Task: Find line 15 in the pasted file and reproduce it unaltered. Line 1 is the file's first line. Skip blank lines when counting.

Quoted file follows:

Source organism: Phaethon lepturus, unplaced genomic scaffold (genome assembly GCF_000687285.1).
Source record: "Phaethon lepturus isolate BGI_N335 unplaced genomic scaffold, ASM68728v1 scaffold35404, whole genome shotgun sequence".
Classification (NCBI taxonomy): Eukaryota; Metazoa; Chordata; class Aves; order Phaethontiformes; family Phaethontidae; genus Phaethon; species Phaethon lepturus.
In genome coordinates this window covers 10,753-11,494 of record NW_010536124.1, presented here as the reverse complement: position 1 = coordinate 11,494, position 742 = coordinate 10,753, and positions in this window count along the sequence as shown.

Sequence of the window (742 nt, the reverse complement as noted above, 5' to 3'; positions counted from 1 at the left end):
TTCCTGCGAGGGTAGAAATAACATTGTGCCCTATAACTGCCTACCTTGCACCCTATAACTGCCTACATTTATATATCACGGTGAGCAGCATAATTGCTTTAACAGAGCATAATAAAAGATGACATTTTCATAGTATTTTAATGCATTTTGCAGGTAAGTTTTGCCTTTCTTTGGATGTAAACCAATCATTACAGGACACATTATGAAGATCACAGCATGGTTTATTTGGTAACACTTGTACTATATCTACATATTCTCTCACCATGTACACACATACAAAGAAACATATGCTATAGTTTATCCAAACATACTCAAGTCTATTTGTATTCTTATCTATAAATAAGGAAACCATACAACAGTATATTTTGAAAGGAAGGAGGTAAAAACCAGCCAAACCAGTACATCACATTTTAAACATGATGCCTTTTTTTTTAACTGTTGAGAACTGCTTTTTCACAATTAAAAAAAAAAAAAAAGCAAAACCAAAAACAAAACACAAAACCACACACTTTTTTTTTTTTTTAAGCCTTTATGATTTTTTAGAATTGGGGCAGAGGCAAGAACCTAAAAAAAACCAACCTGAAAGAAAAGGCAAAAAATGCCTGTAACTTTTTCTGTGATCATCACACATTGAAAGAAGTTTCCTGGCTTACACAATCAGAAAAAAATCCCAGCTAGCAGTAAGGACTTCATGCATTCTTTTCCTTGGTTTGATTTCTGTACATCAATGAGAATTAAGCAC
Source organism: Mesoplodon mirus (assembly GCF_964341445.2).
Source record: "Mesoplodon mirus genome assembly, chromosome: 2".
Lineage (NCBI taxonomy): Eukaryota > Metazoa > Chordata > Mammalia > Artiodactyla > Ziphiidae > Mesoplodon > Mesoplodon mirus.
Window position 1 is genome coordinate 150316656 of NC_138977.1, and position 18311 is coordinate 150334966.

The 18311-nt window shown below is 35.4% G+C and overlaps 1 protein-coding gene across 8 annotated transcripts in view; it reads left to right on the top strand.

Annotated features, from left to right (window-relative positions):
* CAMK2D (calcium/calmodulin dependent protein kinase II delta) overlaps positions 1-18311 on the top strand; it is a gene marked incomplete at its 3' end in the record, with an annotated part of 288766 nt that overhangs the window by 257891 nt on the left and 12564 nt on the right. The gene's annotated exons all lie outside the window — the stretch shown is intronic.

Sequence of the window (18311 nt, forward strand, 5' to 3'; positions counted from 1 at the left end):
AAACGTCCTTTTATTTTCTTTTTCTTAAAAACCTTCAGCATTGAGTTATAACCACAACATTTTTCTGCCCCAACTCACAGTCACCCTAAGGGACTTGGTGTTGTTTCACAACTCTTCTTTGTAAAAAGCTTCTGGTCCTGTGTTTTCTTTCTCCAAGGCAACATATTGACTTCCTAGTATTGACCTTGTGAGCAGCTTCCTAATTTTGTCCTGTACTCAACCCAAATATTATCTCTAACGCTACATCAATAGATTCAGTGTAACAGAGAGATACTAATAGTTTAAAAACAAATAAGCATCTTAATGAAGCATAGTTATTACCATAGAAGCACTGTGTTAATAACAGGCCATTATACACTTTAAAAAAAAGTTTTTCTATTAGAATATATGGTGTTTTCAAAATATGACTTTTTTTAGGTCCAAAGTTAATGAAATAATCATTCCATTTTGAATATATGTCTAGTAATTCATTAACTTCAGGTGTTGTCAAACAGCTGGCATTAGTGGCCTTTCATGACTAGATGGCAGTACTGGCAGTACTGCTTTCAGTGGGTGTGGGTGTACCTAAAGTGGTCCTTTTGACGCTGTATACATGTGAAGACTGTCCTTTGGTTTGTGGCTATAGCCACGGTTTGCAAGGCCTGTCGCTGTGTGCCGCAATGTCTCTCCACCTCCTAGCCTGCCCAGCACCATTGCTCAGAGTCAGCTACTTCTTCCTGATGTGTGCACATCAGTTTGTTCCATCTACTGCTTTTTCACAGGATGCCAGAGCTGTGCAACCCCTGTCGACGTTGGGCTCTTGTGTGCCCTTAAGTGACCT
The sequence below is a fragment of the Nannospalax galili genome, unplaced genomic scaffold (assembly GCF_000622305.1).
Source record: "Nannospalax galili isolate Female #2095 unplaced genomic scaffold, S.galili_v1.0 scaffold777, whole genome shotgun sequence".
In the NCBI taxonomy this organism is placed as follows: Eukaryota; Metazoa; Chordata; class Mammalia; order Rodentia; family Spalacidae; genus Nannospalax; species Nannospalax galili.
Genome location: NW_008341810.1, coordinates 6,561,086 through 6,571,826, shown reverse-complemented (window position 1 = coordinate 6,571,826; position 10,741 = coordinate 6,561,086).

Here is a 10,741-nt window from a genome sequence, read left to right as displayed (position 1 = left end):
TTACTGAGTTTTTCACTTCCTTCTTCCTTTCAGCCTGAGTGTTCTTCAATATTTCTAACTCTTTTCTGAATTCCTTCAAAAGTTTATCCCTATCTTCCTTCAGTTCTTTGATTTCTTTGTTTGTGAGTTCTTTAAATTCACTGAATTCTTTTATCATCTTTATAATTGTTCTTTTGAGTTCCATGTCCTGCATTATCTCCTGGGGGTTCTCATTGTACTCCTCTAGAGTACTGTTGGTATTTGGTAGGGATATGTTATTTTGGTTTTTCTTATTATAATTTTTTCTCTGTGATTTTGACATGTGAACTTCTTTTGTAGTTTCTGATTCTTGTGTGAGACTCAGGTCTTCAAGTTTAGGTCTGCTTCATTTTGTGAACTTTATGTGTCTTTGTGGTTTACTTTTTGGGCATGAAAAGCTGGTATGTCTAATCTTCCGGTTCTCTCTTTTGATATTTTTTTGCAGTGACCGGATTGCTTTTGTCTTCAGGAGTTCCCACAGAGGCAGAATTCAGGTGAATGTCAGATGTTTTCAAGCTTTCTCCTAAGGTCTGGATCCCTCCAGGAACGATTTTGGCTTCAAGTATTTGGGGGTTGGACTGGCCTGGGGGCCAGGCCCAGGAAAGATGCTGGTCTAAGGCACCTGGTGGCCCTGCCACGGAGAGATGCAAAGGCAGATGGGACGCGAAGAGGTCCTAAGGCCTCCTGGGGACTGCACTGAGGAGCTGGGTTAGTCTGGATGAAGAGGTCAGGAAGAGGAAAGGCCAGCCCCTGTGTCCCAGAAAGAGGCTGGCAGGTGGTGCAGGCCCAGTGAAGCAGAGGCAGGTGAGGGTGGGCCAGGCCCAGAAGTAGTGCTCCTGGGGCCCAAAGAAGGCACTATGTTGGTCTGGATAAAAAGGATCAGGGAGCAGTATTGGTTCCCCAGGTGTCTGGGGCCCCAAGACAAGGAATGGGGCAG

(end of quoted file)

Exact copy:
AAACGTCCTTTTATTTTCTTTTTCTTAAAAACCTTCAGCATTGAGTTATAACCACAACATTTTTCTGCCCCAACTCACAGTCACCCTAAGGGACTTGGTGTTGTTTCACAACTCTTCTTTGTAAAAAGCTTCTGGTCCTGTGTTTTCTTTCTCCAAGGCAACATATTGACTTCCTAGTATTGACCTTGTGAGCAGCTTCCTAATTTTGTCCTGTACTCAACCCAAATATTATCTCTAACGCTACATCAATAGATTCAGTGTAACAGAGAGATACTAATAGTTTAAAAACAAATAAGCATCTTAATGAAGCATAGTTATTACCATAGAAGCACTGTGTTAATAACAGGCCATTATACACTTTAAAAAAAAGTTTTTCTATTAGAATATATGGTGTTTTCAAAATATGACTTTTTTTAGGTCCAAAGTTAATGAAATAATCATTCCATTTTGAATATATGTCTAGTAATTCATTAACTTCAGGTGTTGTCAAACAGCTGGCATTAGTGGCCTTTCATGACTAGATGGCAGTACTGGCAGTACTGCTTTCAGTGGGTGTGGGTGTACCTAAAGTGGTCCTTTTGACGCTGTATACATGTGAAGACTGTCCTTTGGTTTGTGGCTATAGCCACGGTTTGCAAGGCCTGTCGCTGTGTGCCGCAATGTCTCTCCACCTCCTAGCCTGCCCAGCACCATTGCTCAGAGTCAGCTACTTCTTCCTGATGTGTGCACATCAGTTTGTTCCATCTACTGCTTTTTCACAGGATGCCAGAGCTGTGCAACCCCTGTCGACGTTGGGCTCTTGTGTGCCCTTAAGTGACCT